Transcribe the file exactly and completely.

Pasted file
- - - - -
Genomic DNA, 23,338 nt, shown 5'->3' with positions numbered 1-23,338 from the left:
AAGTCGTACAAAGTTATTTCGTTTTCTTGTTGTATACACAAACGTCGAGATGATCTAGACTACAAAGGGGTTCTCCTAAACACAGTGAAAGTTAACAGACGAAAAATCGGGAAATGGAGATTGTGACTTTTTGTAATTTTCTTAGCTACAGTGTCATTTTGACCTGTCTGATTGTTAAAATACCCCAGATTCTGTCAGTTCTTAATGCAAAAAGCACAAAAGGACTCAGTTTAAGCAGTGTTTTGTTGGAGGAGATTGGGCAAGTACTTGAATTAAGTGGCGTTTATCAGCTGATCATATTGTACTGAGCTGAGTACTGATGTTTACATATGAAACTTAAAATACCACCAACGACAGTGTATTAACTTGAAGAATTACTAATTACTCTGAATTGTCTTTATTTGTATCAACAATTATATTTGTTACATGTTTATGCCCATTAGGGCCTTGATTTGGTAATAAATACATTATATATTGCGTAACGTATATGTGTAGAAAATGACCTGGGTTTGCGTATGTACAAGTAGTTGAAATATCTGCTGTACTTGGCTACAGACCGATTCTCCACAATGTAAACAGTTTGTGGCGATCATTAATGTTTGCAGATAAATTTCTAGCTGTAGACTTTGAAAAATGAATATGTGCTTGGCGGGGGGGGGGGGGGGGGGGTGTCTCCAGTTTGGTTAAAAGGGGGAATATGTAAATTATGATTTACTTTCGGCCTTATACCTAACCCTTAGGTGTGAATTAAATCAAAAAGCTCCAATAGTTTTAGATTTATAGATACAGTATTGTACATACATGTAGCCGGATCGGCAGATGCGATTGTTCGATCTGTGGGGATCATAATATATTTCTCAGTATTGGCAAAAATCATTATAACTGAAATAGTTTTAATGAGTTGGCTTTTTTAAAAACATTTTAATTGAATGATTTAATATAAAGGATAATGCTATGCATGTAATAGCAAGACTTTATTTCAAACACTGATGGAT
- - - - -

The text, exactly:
Genomic DNA, 23,338 nt, shown 5'->3' with positions numbered 1-23,338 from the left:
AAGTCGTACAAAGTTATTTCGTTTTCTTGTTGTATACACAAACGTCGAGATGATCTAGACTACAAAGGGGTTCTCCTAAACACAGTGAAAGTTAACAGACGAAAAATCGGGAAATGGAGATTGTGACTTTTTGTAATTTTCTTAGCTACAGTGTCATTTTGACCTGTCTGATTGTTAAAATACCCCAGATTCTGTCAGTTCTTAATGCAAAAAGCACAAAAGGACTCAGTTTAAGCAGTGTTTTGTTGGAGGAGATTGGGCAAGTACTTGAATTAAGTGGCGTTTATCAGCTGATCATATTGTACTGAGCTGAGTACTGATGTTTACATATGAAACTTAAAATACCACCAACGACAGTGTATTAACTTGAAGAATTACTAATTACTCTGAATTGTCTTTATTTGTATCAACAATTATATTTGTTACATGTTTATGCCCATTAGGGCCTTGATTTGGTAATAAATACATTATATATTGCGTAACGTATATGTGTAGAAAATGACCTGGGTTTGCGTATGTACAAGTAGTTGAAATATCTGCTGTACTTGGCTACAGACCGATTCTCCACAATGTAAACAGTTTGTGGCGATCATTAATGTTTGCAGATAAATTTCTAGCTGTAGACTTTGAAAAATGAATATGTGCTTGGCGGGGGGGGGGGGGGGGGGGTGTCTCCAGTTTGGTTAAAAGGGGGAATATGTAAATTATGATTTACTTTCGGCCTTATACCTAACCCTTAGGTGTGAATTAAATCAAAAAGCTCCAATAGTTTTAGATTTATAGATACAGTATTGTACATACATGTAGCCGGATCGGCAGATGCGATTGTTCGATCTGTGGGGATCATAATATATTTCTCAGTATTGGCAAAAATCATTATAACTGAAATAGTTTTAATGAGTTGGCTTTTTTAAAAACATTTTAATTGAATGATTTAATATAAAGGATAATGCTATGCATGTAATAGCAAGACTTTATTTCAAACACTGATGGAT